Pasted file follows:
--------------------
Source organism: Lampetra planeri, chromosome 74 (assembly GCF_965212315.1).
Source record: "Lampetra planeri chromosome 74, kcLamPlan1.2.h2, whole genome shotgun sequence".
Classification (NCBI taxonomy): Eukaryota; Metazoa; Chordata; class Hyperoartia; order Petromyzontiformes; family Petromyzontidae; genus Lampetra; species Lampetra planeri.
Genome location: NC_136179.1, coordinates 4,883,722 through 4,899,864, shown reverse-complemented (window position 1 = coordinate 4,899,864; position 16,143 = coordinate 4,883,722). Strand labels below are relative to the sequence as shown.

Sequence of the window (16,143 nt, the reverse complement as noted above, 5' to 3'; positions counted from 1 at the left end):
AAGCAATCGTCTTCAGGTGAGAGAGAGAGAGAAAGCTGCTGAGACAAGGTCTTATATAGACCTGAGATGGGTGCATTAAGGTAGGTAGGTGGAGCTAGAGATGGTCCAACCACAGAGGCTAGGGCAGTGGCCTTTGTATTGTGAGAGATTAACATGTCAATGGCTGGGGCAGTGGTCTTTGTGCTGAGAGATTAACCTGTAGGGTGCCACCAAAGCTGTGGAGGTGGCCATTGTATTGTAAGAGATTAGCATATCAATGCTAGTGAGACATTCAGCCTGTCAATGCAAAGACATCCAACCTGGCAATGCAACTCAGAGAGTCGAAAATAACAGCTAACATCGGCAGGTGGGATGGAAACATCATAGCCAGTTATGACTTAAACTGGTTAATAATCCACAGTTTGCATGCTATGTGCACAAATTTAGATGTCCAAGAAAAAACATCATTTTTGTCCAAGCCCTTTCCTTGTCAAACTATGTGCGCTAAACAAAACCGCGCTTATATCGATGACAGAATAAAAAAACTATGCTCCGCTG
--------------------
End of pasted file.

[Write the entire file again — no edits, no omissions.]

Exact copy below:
Source organism: Lampetra planeri, chromosome 74 (assembly GCF_965212315.1).
Source record: "Lampetra planeri chromosome 74, kcLamPlan1.2.h2, whole genome shotgun sequence".
Classification (NCBI taxonomy): Eukaryota; Metazoa; Chordata; class Hyperoartia; order Petromyzontiformes; family Petromyzontidae; genus Lampetra; species Lampetra planeri.
Genome location: NC_136179.1, coordinates 4,883,722 through 4,899,864, shown reverse-complemented (window position 1 = coordinate 4,899,864; position 16,143 = coordinate 4,883,722). Strand labels below are relative to the sequence as shown.

Sequence of the window (16,143 nt, the reverse complement as noted above, 5' to 3'; positions counted from 1 at the left end):
AAGCAATCGTCTTCAGGTGAGAGAGAGAGAGAAAGCTGCTGAGACAAGGTCTTATATAGACCTGAGATGGGTGCATTAAGGTAGGTAGGTGGAGCTAGAGATGGTCCAACCACAGAGGCTAGGGCAGTGGCCTTTGTATTGTGAGAGATTAACATGTCAATGGCTGGGGCAGTGGTCTTTGTGCTGAGAGATTAACCTGTAGGGTGCCACCAAAGCTGTGGAGGTGGCCATTGTATTGTAAGAGATTAGCATATCAATGCTAGTGAGACATTCAGCCTGTCAATGCAAAGACATCCAACCTGGCAATGCAACTCAGAGAGTCGAAAATAACAGCTAACATCGGCAGGTGGGATGGAAACATCATAGCCAGTTATGACTTAAACTGGTTAATAATCCACAGTTTGCATGCTATGTGCACAAATTTAGATGTCCAAGAAAAAACATCATTTTTGTCCAAGCCCTTTCCTTGTCAAACTATGTGCGCTAAACAAAACCGCGCTTATATCGATGACAGAATAAAAAAACTATGCTCCGCTG